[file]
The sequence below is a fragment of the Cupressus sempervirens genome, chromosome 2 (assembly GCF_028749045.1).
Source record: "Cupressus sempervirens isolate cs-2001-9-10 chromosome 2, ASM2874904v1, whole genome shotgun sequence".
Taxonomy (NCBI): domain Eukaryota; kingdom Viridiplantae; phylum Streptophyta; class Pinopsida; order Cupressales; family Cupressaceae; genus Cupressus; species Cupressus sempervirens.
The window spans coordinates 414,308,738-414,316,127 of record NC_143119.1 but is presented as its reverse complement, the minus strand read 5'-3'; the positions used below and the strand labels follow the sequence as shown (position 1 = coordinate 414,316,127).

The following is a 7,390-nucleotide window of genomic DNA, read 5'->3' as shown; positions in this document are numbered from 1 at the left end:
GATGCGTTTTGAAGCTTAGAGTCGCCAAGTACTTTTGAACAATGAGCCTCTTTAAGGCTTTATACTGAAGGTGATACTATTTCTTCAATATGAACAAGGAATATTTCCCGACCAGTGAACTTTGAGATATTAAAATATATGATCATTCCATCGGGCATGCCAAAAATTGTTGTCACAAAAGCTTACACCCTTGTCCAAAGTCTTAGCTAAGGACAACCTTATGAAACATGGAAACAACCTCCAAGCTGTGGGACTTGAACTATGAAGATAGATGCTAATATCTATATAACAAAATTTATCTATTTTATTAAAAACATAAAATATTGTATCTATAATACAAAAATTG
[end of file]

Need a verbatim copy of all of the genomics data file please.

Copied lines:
The sequence below is a fragment of the Cupressus sempervirens genome, chromosome 2 (assembly GCF_028749045.1).
Source record: "Cupressus sempervirens isolate cs-2001-9-10 chromosome 2, ASM2874904v1, whole genome shotgun sequence".
Taxonomy (NCBI): domain Eukaryota; kingdom Viridiplantae; phylum Streptophyta; class Pinopsida; order Cupressales; family Cupressaceae; genus Cupressus; species Cupressus sempervirens.
The window spans coordinates 414,308,738-414,316,127 of record NC_143119.1 but is presented as its reverse complement, the minus strand read 5'-3'; the positions used below and the strand labels follow the sequence as shown (position 1 = coordinate 414,316,127).

The following is a 7,390-nucleotide window of genomic DNA, read 5'->3' as shown; positions in this document are numbered from 1 at the left end:
GATGCGTTTTGAAGCTTAGAGTCGCCAAGTACTTTTGAACAATGAGCCTCTTTAAGGCTTTATACTGAAGGTGATACTATTTCTTCAATATGAACAAGGAATATTTCCCGACCAGTGAACTTTGAGATATTAAAATATATGATCATTCCATCGGGCATGCCAAAAATTGTTGTCACAAAAGCTTACACCCTTGTCCAAAGTCTTAGCTAAGGACAACCTTATGAAACATGGAAACAACCTCCAAGCTGTGGGACTTGAACTATGAAGATAGATGCTAATATCTATATAACAAAATTTATCTATTTTATTAAAAACATAAAATATTGTATCTATAATACAAAAATTG